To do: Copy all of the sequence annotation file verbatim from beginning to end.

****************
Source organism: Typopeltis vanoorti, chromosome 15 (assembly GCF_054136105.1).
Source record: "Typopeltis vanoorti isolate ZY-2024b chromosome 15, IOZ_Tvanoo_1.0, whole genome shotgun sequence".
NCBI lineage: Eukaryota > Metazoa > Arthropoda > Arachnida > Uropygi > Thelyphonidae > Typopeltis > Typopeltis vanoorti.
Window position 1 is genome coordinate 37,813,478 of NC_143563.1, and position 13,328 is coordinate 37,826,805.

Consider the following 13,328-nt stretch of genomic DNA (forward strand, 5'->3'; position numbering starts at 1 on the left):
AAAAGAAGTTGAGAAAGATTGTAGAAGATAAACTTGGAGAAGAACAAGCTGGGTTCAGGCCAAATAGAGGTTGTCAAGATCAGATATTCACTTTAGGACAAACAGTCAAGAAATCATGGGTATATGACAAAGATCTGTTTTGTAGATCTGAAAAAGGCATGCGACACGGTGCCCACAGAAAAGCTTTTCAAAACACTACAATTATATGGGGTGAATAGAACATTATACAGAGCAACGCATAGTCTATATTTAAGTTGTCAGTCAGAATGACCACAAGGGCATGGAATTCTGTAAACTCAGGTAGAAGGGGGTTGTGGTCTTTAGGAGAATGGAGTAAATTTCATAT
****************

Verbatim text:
Source organism: Typopeltis vanoorti, chromosome 15 (assembly GCF_054136105.1).
Source record: "Typopeltis vanoorti isolate ZY-2024b chromosome 15, IOZ_Tvanoo_1.0, whole genome shotgun sequence".
NCBI lineage: Eukaryota > Metazoa > Arthropoda > Arachnida > Uropygi > Thelyphonidae > Typopeltis > Typopeltis vanoorti.
Window position 1 is genome coordinate 37,813,478 of NC_143563.1, and position 13,328 is coordinate 37,826,805.

Consider the following 13,328-nt stretch of genomic DNA (forward strand, 5'->3'; position numbering starts at 1 on the left):
AAAAGAAGTTGAGAAAGATTGTAGAAGATAAACTTGGAGAAGAACAAGCTGGGTTCAGGCCAAATAGAGGTTGTCAAGATCAGATATTCACTTTAGGACAAACAGTCAAGAAATCATGGGTATATGACAAAGATCTGTTTTGTAGATCTGAAAAAGGCATGCGACACGGTGCCCACAGAAAAGCTTTTCAAAACACTACAATTATATGGGGTGAATAGAACATTATACAGAGCAACGCATAGTCTATATTTAAGTTGTCAGTCAGAATGACCACAAGGGCATGGAATTCTGTAAACTCAGGTAGAAGGGGGTTGTGGTCTTTAGGAGAATGGAGTAAATTTCATAT